As our attentive (wary) readers may remember:
Combine an El Niño winter with an uptick in production and you've got dogs and cats living together, mass hysteria at the NYMEX, etc....
As we enter the autumn shoulder season, our obsessive preoccupation with supply gives way to El Niño and whither/whether weather.More on that next week....Here's the Weekly Update's temperature anomaly map for last week:
From the Energy Information Administration:
Natural Gas Weekly Update
Price changes are down and small in most locations, with the exception of the Northeast. The Henry Hub spot price began the week at $2.44/MMBtu, fluctuated slightly through the report week, and then settled at $2.36/MMBtu yesterday. At the Chicago Citygate, prices fell 16¢, from $2.50/MMBtu to $2.34/MMBtu. While most of the Midwest prices had similar declines, prices at St. Clair, which represents gas delivered from the TransCanada PipeLines system into Michigan at St. Clair, rose by 11¢, likely because of colder Canadian temperatures. Price declines also occurred in the West. PG&E Citygate, serving Northern California, started the report week at $3.02/MMBtu and decreased 20¢ to close at $2.82/MMBtu yesterday.
Temperatures began the report week slightly above average for most of the nation, but by the weekend cooler temperatures started in the Great Lakes, and moved south and east. Friday brought temperatures of more than 10° below normal for the upper Midwest. This below-average cold remained in the East until Tuesday. Warmer temperatures at the end of the report week reduced overall daily consumption for the residential/commercial and power sectors.
Prices mixed in the Northeast. In the Northeast prices varied in response to temperatures and to maintenance, especially in New England where temperatures were as much as 13° below normal through the weekend, but returned to seasonal norms by Tuesday. Maintenance on the Burrillville compressor station (Rhode Island) began on Thursday, October 15, and limited mainline capacity to 630 MMcf/d, down from 800 MMcf/d. This maintenance will continue until Friday, October 23. Algonquin pipeline also posted constraints for gas quality problems at the Mendon, Massachusetts, interconnect with Tennessee Gas Pipeline that will restrict flow to 100 MMcf/d, down from normal capacity of approximately 275 MMcf/d. Both of these maintenance events placed upward pressure on Algonquin Citygate prices during this period.Algonquin Citygate, which serves Boston-area consumers, opened at $2.83/MMBtu, rose to $4.81/MMBtu on Friday and again to $4.94/MMBtu on Monday, dropping to $2.82/MMBtu with warmer seasonal temperature to end the week yesterday. At Transcontinental Pipeline's Zone 6 trading point, which serves New York City, prices were less affected by temperature, opening Wednesday, October 14, at $2.38/MMBtu, rising to $2.44/MMBtu for the weekend (Friday), then settling down at $2.17/MMBtu yesterday.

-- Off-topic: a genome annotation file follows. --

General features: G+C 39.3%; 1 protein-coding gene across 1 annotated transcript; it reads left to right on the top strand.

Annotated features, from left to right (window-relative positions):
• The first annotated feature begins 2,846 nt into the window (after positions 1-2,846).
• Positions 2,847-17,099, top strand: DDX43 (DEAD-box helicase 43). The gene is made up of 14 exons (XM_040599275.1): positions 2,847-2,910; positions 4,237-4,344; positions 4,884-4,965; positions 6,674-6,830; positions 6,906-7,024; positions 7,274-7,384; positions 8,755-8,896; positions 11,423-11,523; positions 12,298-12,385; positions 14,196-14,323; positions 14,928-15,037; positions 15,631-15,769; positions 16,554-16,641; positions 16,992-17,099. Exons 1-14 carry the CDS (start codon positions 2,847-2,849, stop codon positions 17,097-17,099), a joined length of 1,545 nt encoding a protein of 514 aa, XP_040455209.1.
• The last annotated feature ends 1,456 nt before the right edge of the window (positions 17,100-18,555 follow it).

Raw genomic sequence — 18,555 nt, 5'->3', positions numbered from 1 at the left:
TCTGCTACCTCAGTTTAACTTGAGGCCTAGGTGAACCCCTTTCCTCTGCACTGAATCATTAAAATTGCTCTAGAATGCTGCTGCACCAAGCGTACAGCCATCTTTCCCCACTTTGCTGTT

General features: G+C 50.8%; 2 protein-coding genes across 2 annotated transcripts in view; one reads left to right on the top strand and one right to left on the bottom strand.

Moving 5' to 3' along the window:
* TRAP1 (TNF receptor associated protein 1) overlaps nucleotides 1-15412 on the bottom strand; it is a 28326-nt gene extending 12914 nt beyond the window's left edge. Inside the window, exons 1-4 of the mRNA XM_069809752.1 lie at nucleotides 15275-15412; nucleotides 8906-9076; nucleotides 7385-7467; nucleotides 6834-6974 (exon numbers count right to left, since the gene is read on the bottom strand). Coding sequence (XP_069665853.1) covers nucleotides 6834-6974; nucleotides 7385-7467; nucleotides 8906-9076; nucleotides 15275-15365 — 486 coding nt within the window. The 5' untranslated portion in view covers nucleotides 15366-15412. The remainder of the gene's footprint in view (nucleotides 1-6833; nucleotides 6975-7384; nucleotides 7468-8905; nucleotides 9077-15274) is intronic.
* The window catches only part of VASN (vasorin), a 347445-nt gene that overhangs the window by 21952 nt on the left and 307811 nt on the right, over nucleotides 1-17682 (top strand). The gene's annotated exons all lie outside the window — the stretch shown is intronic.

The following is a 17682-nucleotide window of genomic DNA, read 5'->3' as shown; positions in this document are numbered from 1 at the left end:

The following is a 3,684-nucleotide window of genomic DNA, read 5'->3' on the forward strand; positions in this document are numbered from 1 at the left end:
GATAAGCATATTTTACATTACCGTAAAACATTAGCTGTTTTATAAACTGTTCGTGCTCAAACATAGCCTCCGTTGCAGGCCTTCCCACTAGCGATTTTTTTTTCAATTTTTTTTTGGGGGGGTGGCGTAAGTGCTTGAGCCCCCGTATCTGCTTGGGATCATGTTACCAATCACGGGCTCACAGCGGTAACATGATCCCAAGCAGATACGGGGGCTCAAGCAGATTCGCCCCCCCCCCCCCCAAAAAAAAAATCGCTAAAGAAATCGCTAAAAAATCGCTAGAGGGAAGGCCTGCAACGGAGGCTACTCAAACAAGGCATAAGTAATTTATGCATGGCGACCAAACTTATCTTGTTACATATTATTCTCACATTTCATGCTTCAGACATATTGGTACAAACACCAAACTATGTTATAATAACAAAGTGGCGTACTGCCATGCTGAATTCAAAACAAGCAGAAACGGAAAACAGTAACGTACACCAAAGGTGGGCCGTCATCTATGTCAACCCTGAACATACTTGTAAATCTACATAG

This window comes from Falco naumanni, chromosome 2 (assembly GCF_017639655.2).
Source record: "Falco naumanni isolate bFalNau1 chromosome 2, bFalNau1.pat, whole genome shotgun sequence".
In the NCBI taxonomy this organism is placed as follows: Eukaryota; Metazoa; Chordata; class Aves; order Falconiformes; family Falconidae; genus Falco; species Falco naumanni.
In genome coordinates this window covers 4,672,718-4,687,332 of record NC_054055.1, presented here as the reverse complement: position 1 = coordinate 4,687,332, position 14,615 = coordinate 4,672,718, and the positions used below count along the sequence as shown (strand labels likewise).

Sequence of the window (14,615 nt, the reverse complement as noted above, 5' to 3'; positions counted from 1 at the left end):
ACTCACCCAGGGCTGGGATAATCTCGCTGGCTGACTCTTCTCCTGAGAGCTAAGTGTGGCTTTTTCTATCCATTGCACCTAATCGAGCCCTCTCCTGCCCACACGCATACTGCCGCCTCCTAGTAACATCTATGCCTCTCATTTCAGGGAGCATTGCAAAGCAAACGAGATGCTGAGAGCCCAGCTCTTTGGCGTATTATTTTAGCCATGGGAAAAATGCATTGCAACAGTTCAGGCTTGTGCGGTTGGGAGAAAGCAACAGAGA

Marcellus prices rise. Though still low, Marcellus prices rose through the report week by more than 20%. At Tennessee's Zone 4 Marcellus trading point, prices began at 89¢/MMBtu last Wednesday and rose to $1.19/MMBtu yesterday. Similarly, on Transco's Leidy Line prices rose from 98¢/MMBtu to $1.15/MMBtu Wednesday to Wednesday. At Dominion South, which serves customers in portions of Pennsylvania, Ohio, Maryland, West Virginia, and Virginia, prices began the report week at $1.18/MMBtu, fluctuated through the week to as high as $1.71/MMBtu on Monday, and closed yesterday at $1.60/MMBtu.
Nymex prices are down. The price of the near-month (November 2015) contract fell by 11¢ from $2.518/MMBtu last Wednesday to $2.404/MMBtu yesterday. The price of the 12-month strip (the average of the 12 contracts between November 2015 and October 2016) fell 10¢ from $2.782/MMBtu last Wednesday to $2.685/MMBtu yesterday, likely because of above-normal fall temperature forecasts.
Supply decreases. Total supply fell again this week by 0.1%, with a 0.2% decrease in dry production leading the decline, according to data from Bentek Energy. The decrease in Appalachian Basin production, which accounted for most of the decrease, was largely attributed to maintenance activity on Tennessee Gas Pipeline and Transco pipeline at several gathering lines and production points, including the Latini Dehy and Liberty Dehydration stations in Pennsylvania, which concluded yesterday. Although dry production declined, it is still 2.4% greater than the year-ago level. Imports from Canada rose by 4.1% week-over-week. Sendout of LNG increased by 3.3% over last week, but still remains at minimal levels.
Consumption increases slightly. Week-over-week consumption rose by 5.3%. Residential/commercial and industrial consumption rose this report period by 29.8% and 2.3%, respectively, while consumption of natural gas for power generation (power burn) fell 6.7%. Exports to Mexico fell for the week, down 3%, but remain higher than 2014 levels, up 56% over this time last year.
StorageStorage level is equal to five-year maximum. With a net injection reported for the week ending October 16 of 81 Bcf, inventories rose to 3,814 Bcf, equal to the record storage level for the week reached in 2012. This injection compares with the five-year average increase of 86 Bcf for the week and last year's increase of 94 Bcf. Working gas inventories for the report week were 434 Bcf (13%) higher than last year at this time and 163 Bcf (4%) higher than the five-year (2010-14) average....